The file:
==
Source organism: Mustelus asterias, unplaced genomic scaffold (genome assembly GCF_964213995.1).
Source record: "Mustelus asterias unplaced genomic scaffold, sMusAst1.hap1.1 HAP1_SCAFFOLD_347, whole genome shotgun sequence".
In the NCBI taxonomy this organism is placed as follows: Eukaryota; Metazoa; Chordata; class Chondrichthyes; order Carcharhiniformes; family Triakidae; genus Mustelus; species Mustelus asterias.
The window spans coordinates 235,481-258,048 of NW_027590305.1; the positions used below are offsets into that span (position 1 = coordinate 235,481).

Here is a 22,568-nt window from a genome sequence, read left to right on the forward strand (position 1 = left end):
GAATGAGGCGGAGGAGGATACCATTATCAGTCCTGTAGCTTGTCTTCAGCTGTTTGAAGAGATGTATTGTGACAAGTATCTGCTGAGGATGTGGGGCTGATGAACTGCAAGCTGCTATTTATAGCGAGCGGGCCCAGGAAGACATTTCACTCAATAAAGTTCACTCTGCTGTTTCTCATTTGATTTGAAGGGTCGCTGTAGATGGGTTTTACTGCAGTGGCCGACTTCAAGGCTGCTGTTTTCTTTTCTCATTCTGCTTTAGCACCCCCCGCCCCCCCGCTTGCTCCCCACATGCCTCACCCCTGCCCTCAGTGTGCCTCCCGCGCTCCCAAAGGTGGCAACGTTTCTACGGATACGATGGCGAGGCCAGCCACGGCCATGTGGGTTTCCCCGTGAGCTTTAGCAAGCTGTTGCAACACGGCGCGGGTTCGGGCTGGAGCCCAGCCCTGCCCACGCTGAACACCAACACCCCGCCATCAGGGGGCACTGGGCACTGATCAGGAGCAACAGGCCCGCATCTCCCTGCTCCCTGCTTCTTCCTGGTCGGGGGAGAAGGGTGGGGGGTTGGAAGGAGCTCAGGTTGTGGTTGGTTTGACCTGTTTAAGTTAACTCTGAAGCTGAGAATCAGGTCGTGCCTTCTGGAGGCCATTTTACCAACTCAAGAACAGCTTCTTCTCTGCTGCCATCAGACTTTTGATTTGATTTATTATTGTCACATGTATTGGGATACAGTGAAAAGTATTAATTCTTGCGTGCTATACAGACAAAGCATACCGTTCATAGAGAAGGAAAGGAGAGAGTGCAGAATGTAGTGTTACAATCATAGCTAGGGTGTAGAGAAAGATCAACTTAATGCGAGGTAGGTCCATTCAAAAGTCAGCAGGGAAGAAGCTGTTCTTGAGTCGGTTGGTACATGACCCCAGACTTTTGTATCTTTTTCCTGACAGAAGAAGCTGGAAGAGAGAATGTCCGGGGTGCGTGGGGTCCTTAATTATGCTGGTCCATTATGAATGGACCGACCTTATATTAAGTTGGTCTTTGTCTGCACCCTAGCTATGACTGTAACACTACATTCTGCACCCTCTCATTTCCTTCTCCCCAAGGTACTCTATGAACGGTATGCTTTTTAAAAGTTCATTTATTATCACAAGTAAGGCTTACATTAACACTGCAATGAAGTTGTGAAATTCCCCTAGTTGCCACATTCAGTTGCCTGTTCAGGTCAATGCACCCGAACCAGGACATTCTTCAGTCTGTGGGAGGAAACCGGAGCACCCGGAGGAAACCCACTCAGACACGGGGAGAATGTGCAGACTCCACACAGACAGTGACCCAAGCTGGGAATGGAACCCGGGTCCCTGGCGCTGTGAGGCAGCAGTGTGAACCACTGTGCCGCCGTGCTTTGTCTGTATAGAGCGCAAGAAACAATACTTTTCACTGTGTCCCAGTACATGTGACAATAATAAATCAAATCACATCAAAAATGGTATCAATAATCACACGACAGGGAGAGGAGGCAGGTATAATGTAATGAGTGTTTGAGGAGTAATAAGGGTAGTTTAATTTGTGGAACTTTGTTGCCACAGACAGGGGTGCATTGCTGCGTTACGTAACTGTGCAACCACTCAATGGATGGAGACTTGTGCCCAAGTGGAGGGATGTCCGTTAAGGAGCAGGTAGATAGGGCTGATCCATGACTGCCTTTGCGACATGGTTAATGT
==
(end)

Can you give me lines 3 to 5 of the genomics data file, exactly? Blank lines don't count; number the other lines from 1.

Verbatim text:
In the NCBI taxonomy this organism is placed as follows: Eukaryota; Metazoa; Chordata; class Chondrichthyes; order Carcharhiniformes; family Triakidae; genus Mustelus; species Mustelus asterias.
The window spans coordinates 235,481-258,048 of NW_027590305.1; the positions used below are offsets into that span (position 1 = coordinate 235,481).

Here is a 22,568-nt window from a genome sequence, read left to right on the forward strand (position 1 = left end):